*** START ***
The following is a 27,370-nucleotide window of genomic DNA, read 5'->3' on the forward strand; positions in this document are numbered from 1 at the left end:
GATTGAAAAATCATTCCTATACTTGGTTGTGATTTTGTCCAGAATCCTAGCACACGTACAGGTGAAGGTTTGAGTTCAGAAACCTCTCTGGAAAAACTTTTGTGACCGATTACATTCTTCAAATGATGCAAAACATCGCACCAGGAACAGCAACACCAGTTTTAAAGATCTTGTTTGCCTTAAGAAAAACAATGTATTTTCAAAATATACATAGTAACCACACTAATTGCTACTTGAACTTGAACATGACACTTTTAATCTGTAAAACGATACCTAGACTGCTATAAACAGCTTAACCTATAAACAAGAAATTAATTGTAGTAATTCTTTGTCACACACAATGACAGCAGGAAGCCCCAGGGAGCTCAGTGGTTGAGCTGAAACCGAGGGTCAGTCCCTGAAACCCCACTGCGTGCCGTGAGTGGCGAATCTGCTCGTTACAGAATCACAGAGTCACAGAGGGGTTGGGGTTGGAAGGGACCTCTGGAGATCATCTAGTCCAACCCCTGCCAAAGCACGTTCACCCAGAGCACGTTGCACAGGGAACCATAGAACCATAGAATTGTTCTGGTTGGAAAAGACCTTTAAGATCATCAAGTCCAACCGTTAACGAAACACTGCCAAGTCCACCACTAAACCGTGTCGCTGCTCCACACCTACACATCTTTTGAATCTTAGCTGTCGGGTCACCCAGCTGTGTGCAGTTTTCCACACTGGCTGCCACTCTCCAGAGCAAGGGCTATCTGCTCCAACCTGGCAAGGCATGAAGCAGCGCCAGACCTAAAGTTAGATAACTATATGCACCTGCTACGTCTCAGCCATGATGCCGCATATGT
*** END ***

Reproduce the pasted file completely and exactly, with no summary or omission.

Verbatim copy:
The following is a 27,370-nucleotide window of genomic DNA, read 5'->3' on the forward strand; positions in this document are numbered from 1 at the left end:
GATTGAAAAATCATTCCTATACTTGGTTGTGATTTTGTCCAGAATCCTAGCACACGTACAGGTGAAGGTTTGAGTTCAGAAACCTCTCTGGAAAAACTTTTGTGACCGATTACATTCTTCAAATGATGCAAAACATCGCACCAGGAACAGCAACACCAGTTTTAAAGATCTTGTTTGCCTTAAGAAAAACAATGTATTTTCAAAATATACATAGTAACCACACTAATTGCTACTTGAACTTGAACATGACACTTTTAATCTGTAAAACGATACCTAGACTGCTATAAACAGCTTAACCTATAAACAAGAAATTAATTGTAGTAATTCTTTGTCACACACAATGACAGCAGGAAGCCCCAGGGAGCTCAGTGGTTGAGCTGAAACCGAGGGTCAGTCCCTGAAACCCCACTGCGTGCCGTGAGTGGCGAATCTGCTCGTTACAGAATCACAGAGTCACAGAGGGGTTGGGGTTGGAAGGGACCTCTGGAGATCATCTAGTCCAACCCCTGCCAAAGCACGTTCACCCAGAGCACGTTGCACAGGGAACCATAGAACCATAGAATTGTTCTGGTTGGAAAAGACCTTTAAGATCATCAAGTCCAACCGTTAACGAAACACTGCCAAGTCCACCACTAAACCGTGTCGCTGCTCCACACCTACACATCTTTTGAATCTTAGCTGTCGGGTCACCCAGCTGTGTGCAGTTTTCCACACTGGCTGCCACTCTCCAGAGCAAGGGCTATCTGCTCCAACCTGGCAAGGCATGAAGCAGCGCCAGACCTAAAGTTAGATAACTATATGCACCTGCTACGTCTCAGCCATGATGCCGCATATGT